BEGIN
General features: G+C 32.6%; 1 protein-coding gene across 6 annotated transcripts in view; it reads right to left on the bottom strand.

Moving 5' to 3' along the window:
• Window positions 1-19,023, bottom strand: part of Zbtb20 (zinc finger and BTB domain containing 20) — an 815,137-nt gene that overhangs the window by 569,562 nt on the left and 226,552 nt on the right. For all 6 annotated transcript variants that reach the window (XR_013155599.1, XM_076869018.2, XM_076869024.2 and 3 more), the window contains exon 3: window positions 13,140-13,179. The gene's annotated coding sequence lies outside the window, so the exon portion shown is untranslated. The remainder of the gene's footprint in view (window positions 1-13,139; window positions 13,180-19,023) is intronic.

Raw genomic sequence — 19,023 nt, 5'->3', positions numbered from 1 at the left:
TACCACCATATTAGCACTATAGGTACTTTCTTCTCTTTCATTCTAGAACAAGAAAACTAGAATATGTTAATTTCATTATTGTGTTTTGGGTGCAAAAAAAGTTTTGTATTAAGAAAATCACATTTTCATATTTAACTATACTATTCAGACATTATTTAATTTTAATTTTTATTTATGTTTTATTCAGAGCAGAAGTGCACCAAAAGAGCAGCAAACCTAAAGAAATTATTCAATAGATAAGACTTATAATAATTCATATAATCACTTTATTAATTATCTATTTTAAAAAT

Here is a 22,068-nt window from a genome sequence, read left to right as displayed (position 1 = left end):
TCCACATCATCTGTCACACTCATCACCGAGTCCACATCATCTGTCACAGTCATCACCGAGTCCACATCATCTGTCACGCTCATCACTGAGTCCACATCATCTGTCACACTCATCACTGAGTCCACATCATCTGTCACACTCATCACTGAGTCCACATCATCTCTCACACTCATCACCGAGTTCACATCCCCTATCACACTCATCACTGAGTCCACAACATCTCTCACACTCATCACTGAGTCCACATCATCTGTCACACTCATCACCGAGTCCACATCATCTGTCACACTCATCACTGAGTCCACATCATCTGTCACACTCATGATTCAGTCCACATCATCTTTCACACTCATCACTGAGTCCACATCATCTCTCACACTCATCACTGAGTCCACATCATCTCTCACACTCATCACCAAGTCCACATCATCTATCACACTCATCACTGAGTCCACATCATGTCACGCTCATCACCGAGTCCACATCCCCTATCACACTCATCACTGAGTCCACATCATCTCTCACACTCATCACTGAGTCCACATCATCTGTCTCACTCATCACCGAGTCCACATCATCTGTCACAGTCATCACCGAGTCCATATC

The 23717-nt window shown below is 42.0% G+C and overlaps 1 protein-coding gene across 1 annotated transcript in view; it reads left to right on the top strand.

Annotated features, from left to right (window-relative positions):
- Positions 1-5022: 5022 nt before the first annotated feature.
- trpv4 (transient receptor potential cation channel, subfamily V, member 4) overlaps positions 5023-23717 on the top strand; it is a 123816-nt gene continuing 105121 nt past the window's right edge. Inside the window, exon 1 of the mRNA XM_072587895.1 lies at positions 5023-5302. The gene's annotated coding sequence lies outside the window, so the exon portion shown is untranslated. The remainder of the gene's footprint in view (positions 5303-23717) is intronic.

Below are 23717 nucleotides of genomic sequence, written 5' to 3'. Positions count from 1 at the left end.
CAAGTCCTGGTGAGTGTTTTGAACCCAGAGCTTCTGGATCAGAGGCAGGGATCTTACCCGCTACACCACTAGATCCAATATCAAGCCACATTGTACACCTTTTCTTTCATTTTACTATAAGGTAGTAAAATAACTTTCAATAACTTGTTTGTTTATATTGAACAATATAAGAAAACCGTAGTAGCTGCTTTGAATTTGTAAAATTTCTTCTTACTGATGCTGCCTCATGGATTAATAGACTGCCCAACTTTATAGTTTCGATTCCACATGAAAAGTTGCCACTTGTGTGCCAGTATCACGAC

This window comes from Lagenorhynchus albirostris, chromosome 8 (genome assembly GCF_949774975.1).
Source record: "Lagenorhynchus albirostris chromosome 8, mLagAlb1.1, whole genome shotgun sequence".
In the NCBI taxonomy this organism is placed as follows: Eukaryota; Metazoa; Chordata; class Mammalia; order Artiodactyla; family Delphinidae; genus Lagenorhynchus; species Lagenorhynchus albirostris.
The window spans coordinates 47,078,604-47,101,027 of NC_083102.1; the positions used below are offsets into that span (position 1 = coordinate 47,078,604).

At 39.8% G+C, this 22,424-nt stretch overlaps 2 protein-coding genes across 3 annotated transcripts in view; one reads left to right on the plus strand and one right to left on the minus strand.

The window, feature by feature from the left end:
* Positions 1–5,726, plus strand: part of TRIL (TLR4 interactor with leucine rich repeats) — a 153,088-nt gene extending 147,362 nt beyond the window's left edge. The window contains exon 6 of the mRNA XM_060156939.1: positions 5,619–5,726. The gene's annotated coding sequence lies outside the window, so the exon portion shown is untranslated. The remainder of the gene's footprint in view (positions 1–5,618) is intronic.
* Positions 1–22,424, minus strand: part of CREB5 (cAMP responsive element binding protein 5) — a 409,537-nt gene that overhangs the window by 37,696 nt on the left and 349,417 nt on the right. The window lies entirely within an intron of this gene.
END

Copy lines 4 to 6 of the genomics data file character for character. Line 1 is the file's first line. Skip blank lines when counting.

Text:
Raw genomic sequence — 19,023 nt, 5'->3', positions numbered from 1 at the left:
TACCACCATATTAGCACTATAGGTACTTTCTTCTCTTTCATTCTAGAACAAGAAAACTAGAATATGTTAATTTCATTATTGTGTTTTGGGTGCAAAAAAAGTTTTGTATTAAGAAAATCACATTTTCATATTTAACTATACTATTCAGACATTATTTAATTTTAATTTTTATTTATGTTTTATTCAGAGCAGAAGTGCACCAAAAGAGCAGCAAACCTAAAGAAATTATTCAATAGATAAGACTTATAATAATTCATATAATCACTTTATTAATTATCTATTTTAAAAAT

Here is a 22,068-nt window from a genome sequence, read left to right as displayed (position 1 = left end):